“Shouldn’t we be cooking with more beer?” our Sous Chef asks at the menu planning meeting.
We’re gathered around a four-top table in our taproom, morning light coming in through the windows and closed metal gates, reflecting off the polished brass tables and chair legs in the air, turned upside-down from the previous night’s cleaning.
“Not more beer, more seasonal fruit,” Chef responds.
We move on to the next menu item up for review. Everything is on the chopping block: how can this dish be made better? How can we tie it more deeply to our beer offerings? How can we create something new, something special, something Almanac? The flavors, pairings, and beers are changing: what stays the same is the connective tissue linking everything together: an ambition to make our combination more than just putting beer and food together in the tried-and-true sense of pairings. We want to move the conversation forward, to explore with the same inspiration that pushes us to be better brewers.
The name Almanac was derived from the Farmer’s Almanac, and we hope it conveys that our beers have been infused with terroir, or a sense of place. The idea that when you drink them, the experience links back to where they are produced. But what is the sense of place when you eat in our taproom? They needed to share a genesis.
We’re four and a half months in since Almanac's San Francisco taproom opened on New Year’s Eve 2016. Spring is turning to summer: fava beans, asparagus, and unripe white strawberries—you pickle them, and they're delicious: same strawberry flavor, but more firm and savory—are coming off the menu. Peaches, tomatoes, shelling beans, cherries, and blueberries are all available now as new ingredients as we discuss fresh menu ideas.
What seems like a lifetime ago, I was a beer and food blogger, (I’m sometimes proud and sometimes ashamed of saying that in public.) But what drove me then to write “Beer and Nosh” was writing up new restaurants, cooking and pairing at home, reviewing new beers and breweries as they opened. If you enjoy poorly-lit photography and typos, you’d love it.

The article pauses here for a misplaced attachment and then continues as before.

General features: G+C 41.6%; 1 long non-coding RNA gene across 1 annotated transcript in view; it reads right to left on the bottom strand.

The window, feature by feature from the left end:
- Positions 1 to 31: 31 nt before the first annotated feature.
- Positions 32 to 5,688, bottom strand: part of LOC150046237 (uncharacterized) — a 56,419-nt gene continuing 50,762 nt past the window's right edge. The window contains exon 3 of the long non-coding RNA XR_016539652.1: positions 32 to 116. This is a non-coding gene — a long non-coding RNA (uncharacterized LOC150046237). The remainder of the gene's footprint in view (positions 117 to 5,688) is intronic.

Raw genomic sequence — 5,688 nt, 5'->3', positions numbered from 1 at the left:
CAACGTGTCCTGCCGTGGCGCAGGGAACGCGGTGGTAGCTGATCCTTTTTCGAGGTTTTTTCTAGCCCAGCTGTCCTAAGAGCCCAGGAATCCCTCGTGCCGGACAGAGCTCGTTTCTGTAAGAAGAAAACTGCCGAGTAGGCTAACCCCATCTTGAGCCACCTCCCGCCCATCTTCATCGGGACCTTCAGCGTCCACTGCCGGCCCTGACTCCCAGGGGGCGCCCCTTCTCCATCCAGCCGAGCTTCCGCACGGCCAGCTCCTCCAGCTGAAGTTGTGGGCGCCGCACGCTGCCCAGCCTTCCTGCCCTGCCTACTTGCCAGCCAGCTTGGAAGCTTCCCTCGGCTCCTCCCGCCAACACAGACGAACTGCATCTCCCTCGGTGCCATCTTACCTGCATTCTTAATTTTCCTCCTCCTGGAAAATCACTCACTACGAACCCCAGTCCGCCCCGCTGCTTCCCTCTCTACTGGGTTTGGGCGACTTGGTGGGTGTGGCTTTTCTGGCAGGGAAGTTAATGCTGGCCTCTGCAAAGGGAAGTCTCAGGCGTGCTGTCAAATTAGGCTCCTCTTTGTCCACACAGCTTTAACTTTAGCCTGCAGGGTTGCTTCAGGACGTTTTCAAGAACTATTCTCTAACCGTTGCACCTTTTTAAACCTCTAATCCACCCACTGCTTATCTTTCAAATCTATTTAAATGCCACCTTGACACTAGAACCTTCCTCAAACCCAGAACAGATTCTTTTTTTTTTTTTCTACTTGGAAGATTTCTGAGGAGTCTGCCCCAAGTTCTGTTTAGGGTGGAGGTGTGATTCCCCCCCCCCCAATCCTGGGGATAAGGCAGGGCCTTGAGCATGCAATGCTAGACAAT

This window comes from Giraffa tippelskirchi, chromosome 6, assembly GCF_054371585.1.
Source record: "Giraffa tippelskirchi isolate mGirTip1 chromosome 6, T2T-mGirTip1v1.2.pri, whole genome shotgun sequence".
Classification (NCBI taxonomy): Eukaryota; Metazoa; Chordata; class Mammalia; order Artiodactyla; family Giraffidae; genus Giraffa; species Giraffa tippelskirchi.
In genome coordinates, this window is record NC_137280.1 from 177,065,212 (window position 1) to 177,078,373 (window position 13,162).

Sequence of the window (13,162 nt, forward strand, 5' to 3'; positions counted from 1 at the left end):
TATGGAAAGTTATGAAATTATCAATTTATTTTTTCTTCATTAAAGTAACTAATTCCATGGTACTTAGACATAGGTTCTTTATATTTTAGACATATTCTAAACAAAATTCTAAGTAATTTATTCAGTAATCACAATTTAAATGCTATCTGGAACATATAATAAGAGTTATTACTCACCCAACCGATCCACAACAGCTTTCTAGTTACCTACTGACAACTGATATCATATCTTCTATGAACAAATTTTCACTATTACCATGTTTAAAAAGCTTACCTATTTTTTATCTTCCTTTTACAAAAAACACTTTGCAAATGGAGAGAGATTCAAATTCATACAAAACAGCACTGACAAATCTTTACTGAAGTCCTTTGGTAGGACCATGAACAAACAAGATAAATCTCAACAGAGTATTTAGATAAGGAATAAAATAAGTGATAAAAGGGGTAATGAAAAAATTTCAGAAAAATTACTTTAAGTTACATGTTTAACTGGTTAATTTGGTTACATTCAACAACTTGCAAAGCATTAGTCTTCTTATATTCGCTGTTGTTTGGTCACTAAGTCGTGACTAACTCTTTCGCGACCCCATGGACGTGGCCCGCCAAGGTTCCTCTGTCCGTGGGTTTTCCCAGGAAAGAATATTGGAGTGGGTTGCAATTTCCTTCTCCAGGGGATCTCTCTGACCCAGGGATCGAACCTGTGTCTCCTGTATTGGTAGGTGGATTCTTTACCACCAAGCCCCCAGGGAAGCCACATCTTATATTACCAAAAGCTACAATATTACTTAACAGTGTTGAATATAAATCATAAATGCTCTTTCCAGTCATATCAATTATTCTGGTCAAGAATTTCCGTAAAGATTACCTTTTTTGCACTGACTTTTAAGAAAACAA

I’ve also been doing beer dinners since before Almanac existed. I collaborated with local chefs and worked together to host events where I pulled in some of my favorite local beers and worked as the glue to connect them with local food. I banished all traditional options: no pretzels, no sausages, no “beer food.” Pairings were always based on flavors, not on tapping into traditional beer cuisine. We matched IPA with dessert (no seriously, try it), with sours taking the place of a Champagne pairing. I wanted real food. Wine food. San Francisco food. I wanted my pairings to be editorial—for them to say something, to offer an opinion, a new experience. Something almost approaching nascent vision of what beer and food could be together. I didn’t know at the time that that’s exactly what I would want from a chef in a restaurant I never thought I’d own, serving it up alongside beers I never thought I’d be making.
When I met my Almanac business partner Damian though a local homebrew club, we shared a love of San Francisco restaurant culture, and a clear market niche we could nestle into: culinary minded beers, brewed with the same farm-to-table ethos that drives so many restaurants, but inexplicably failed to appear on the beer menus of said restaurants. Delivering beer out of the trunk of our cars on nights and weekends, we established relationships and friendships with some of the best eateries in San Francisco. We got new business because chefs tried our beers at restaurants they loved. We collaborated on beer dinners to showcase how beer can go toe to toe with wine, often beating it on its home turf.